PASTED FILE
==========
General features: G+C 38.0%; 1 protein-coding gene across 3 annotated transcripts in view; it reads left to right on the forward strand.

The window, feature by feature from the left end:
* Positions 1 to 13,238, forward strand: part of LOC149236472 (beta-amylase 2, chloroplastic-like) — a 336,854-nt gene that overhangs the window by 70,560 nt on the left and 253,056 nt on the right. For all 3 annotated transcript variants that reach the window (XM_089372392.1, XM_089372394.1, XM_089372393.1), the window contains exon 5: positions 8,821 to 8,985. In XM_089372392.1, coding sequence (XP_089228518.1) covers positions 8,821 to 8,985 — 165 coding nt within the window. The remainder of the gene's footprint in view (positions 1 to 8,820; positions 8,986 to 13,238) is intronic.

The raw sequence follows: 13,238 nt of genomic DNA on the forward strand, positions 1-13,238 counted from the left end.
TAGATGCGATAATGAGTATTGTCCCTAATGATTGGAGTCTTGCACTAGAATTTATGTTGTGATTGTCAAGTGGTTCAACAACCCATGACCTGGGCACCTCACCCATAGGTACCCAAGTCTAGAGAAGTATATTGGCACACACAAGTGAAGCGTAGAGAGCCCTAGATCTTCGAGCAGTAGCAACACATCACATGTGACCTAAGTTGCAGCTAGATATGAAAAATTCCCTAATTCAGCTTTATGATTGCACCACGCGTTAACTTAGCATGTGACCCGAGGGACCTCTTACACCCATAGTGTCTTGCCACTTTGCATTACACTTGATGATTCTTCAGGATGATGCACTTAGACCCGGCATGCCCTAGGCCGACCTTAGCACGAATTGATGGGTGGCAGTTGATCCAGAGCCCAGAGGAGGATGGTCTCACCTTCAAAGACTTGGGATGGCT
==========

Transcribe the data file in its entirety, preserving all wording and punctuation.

General features: G+C 38.0%; 1 protein-coding gene across 3 annotated transcripts in view; it reads left to right on the forward strand.

The window, feature by feature from the left end:
* Positions 1 to 13,238, forward strand: part of LOC149236472 (beta-amylase 2, chloroplastic-like) — a 336,854-nt gene that overhangs the window by 70,560 nt on the left and 253,056 nt on the right. For all 3 annotated transcript variants that reach the window (XM_089372392.1, XM_089372394.1, XM_089372393.1), the window contains exon 5: positions 8,821 to 8,985. In XM_089372392.1, coding sequence (XP_089228518.1) covers positions 8,821 to 8,985 — 165 coding nt within the window. The remainder of the gene's footprint in view (positions 1 to 8,820; positions 8,986 to 13,238) is intronic.

The raw sequence follows: 13,238 nt of genomic DNA on the forward strand, positions 1-13,238 counted from the left end.
TAGATGCGATAATGAGTATTGTCCCTAATGATTGGAGTCTTGCACTAGAATTTATGTTGTGATTGTCAAGTGGTTCAACAACCCATGACCTGGGCACCTCACCCATAGGTACCCAAGTCTAGAGAAGTATATTGGCACACACAAGTGAAGCGTAGAGAGCCCTAGATCTTCGAGCAGTAGCAACACATCACATGTGACCTAAGTTGCAGCTAGATATGAAAAATTCCCTAATTCAGCTTTATGATTGCACCACGCGTTAACTTAGCATGTGACCCGAGGGACCTCTTACACCCATAGTGTCTTGCCACTTTGCATTACACTTGATGATTCTTCAGGATGATGCACTTAGACCCGGCATGCCCTAGGCCGACCTTAGCACGAATTGATGGGTGGCAGTTGATCCAGAGCCCAGAGGAGGATGGTCTCACCTTCAAAGACTTGGGATGGCT